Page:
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Review Updates Evidence on Osteoporosis Screening

Analysis of literature reveals paucity of data on effectiveness, harm, optimal intervals

TUESDAY, July 6 (HealthDay News) -- Screening methods are available to predict risk of osteoporotic fractures, and medications to reduce fractures are effective, but studies have yet to directly identify the effectiveness or potential harm of screening or establish ideal screening intervals, according to a review published online July 5 in the Annals of Internal Medicine.

Heidi D. Nelson, M.D., of the Oregon Health & Science University in Portland, and colleagues performed a review to update evidence since the U.S. Preventive Services Task Force recommendation on osteoporosis screening. They reviewed studies on medications, validated risk-assessment instruments, bone measurement tests, and medication harm to determine the effectiveness and harms of osteoporosis screening, the performance of tests used to identify osteoporosis, optimal screening intervals, and efficacy and harms of medication therapy.

The researchers found both simple and complex risk-assessment instruments to be modest predictors of low bone density and fractures. Dual-energy X-ray absorptiometry was found to predict fractures equally well for men and women, and calcaneal quantitative ultrasonography also predicted fractures, but its correlation with dual-energy X-ray absorptiometry was only fair. The authors write that bisphosphonates, parathyroid hormone, raloxifene, and estrogen reduced primary vertebral fractures in postmenopausal women. Raloxifene and estrogen, however, increased thromboembolic events, and estrogen was found to have other adverse effects. They also note that more research, particularly trials enrolling men, is needed.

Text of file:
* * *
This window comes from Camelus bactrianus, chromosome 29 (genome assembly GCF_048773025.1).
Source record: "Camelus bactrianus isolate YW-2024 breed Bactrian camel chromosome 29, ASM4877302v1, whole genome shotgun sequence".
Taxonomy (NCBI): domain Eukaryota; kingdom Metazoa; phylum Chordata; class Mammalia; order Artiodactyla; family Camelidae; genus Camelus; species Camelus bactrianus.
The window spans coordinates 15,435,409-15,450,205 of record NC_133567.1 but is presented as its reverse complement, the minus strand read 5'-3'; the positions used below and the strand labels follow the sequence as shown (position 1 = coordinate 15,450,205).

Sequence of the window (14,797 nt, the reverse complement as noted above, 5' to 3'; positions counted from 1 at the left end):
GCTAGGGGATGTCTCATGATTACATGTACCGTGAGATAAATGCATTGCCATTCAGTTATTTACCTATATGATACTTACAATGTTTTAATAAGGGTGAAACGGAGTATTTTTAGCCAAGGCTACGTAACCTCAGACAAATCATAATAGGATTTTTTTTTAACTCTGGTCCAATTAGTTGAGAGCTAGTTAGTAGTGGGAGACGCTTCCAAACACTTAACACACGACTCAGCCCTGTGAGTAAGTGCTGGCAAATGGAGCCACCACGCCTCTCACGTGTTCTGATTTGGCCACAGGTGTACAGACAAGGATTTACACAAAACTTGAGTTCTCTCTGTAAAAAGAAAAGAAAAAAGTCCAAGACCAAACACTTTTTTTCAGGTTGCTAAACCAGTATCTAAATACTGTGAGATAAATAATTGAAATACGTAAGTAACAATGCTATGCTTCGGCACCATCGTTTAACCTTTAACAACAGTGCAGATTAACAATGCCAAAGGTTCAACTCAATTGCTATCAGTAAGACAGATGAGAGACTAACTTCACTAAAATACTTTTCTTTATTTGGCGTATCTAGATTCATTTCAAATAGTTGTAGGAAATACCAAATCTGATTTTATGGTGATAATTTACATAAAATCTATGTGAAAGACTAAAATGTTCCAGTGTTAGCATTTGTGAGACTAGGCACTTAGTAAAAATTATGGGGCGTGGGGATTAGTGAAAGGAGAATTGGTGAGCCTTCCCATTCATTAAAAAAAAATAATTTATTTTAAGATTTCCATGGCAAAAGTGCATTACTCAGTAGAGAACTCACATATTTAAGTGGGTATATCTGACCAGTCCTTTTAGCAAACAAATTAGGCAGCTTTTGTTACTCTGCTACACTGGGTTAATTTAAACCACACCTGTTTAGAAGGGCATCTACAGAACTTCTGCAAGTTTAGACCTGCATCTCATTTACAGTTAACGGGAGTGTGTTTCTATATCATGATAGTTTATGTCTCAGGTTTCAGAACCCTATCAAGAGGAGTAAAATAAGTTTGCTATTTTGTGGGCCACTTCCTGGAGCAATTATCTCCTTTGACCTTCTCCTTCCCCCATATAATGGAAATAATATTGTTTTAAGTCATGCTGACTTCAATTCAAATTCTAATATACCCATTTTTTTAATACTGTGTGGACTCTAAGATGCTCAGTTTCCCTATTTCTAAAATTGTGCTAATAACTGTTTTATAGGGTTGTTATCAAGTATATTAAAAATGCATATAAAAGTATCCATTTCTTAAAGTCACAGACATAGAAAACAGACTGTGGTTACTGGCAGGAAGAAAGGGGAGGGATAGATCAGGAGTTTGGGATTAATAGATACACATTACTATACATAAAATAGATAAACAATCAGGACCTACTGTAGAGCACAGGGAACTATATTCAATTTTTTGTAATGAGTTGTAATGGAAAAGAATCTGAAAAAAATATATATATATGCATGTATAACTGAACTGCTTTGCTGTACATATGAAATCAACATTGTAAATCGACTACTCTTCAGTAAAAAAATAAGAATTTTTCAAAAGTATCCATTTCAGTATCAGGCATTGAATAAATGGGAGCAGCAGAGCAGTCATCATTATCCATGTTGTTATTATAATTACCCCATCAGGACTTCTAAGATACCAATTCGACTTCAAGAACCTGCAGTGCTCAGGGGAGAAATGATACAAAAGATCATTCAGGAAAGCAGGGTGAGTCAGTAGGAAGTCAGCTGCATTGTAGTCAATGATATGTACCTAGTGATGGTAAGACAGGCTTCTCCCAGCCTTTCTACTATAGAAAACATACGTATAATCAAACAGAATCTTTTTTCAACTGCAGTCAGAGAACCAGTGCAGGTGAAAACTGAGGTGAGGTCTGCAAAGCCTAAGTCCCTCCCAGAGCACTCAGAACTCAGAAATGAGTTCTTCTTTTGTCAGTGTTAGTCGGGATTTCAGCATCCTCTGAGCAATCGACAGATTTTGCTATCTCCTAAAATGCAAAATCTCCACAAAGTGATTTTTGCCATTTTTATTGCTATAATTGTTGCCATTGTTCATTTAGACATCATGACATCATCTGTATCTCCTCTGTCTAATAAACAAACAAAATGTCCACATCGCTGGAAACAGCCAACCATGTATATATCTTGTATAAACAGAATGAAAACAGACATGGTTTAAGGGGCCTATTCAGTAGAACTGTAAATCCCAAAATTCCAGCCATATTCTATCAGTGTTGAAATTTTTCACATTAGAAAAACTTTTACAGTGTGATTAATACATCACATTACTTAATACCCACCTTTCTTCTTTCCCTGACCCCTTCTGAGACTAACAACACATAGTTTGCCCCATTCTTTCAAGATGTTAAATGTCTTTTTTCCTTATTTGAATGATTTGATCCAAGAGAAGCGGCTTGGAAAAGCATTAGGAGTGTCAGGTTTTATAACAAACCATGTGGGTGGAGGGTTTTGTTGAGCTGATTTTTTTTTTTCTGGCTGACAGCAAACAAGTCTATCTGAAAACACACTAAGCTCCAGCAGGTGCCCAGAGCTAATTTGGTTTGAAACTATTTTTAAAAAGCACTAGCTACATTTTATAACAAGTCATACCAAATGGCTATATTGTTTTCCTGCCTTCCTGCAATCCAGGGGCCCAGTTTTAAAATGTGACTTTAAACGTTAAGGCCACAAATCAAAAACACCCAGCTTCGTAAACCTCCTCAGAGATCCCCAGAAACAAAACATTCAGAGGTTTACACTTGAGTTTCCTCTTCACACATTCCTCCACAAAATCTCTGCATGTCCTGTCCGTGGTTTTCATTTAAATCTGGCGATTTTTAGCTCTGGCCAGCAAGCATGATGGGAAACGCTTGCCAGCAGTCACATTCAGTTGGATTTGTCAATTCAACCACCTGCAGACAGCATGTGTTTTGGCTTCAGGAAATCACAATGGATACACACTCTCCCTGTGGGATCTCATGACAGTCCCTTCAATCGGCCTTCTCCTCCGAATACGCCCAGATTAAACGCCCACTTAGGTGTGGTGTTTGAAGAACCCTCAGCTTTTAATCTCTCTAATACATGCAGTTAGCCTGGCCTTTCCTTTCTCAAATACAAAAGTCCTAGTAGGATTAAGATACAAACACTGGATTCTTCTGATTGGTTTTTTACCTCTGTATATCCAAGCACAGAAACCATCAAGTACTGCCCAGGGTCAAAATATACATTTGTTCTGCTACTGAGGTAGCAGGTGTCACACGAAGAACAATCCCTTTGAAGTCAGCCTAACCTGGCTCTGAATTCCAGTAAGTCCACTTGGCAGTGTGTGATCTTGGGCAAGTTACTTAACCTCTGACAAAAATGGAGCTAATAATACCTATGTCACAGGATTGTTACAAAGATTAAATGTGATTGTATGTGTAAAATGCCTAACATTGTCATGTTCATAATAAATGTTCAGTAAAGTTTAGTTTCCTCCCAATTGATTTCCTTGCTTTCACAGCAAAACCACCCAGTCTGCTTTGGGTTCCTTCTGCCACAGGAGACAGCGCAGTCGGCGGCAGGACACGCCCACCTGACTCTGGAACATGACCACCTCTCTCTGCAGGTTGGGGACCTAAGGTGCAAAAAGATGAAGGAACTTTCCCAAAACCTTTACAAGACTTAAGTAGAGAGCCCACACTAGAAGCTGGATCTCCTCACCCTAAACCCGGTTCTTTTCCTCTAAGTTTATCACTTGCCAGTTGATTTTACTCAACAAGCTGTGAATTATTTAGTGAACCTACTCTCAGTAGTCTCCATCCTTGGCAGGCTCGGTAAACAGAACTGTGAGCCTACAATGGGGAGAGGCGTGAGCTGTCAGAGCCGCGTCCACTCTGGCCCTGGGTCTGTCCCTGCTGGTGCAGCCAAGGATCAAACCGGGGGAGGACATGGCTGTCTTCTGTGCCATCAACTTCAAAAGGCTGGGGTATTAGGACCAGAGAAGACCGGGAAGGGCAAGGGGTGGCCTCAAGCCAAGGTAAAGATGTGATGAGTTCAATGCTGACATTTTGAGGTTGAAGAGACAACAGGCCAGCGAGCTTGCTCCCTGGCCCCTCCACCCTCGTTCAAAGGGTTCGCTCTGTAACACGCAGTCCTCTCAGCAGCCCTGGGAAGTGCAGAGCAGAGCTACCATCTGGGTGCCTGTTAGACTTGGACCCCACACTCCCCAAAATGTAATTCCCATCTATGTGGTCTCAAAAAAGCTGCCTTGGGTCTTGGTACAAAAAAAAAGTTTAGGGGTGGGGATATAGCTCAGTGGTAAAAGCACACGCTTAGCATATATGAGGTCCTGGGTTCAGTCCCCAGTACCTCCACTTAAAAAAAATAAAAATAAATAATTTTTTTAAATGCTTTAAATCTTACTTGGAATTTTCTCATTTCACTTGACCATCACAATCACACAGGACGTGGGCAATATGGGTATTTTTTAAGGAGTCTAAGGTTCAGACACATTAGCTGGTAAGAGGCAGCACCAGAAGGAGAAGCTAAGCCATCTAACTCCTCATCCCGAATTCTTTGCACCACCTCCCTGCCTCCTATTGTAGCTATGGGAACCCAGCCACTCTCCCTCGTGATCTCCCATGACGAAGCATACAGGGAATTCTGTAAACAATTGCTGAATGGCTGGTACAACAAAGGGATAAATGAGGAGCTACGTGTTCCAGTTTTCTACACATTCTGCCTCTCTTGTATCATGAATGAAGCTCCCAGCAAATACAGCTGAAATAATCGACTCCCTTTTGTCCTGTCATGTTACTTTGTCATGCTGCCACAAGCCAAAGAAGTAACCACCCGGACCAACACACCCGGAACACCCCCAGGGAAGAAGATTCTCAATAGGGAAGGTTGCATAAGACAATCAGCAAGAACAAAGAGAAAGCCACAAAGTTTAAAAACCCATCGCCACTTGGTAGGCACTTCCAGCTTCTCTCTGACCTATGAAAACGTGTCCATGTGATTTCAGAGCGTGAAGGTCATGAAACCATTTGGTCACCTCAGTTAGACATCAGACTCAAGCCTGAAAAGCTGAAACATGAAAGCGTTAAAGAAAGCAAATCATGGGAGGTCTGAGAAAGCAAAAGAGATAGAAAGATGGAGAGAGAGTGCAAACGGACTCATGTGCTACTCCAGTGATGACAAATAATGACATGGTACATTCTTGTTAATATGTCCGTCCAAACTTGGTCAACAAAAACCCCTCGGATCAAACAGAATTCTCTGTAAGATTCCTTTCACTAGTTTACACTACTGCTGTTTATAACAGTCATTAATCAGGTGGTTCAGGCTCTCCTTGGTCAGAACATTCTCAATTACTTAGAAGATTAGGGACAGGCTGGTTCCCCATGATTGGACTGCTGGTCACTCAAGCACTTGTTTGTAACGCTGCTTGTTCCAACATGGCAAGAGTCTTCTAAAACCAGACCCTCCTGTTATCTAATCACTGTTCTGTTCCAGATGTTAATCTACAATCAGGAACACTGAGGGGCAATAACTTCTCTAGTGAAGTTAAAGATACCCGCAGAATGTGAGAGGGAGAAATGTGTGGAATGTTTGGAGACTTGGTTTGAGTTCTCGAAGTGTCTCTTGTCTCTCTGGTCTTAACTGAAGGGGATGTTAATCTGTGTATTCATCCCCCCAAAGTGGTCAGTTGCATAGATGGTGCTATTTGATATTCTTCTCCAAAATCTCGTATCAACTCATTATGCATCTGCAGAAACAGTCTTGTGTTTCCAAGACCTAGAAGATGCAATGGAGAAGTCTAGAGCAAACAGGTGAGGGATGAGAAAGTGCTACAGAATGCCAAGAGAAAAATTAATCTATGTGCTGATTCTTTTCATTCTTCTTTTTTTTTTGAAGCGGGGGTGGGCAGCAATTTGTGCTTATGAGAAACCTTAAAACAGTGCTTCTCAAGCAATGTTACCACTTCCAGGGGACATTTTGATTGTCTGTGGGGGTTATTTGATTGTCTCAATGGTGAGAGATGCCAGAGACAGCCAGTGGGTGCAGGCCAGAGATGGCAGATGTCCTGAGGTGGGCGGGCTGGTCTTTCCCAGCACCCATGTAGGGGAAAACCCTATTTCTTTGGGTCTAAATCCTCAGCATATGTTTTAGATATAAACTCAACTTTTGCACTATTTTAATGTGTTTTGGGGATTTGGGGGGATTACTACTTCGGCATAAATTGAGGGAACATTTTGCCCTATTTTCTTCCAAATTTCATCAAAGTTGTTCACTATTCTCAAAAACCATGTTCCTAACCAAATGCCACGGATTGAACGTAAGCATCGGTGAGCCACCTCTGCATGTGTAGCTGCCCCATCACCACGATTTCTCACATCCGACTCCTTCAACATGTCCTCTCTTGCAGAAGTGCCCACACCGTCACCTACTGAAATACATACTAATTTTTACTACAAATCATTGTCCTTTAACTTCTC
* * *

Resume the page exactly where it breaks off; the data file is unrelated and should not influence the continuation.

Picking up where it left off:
"Although methods to identify risk for osteoporotic fractures are available and medications to reduce fractures are effective, no trials directly evaluate screening effectiveness, harms, and intervals," the authors write.

The lead author disclosed a financial relationship with Merck.

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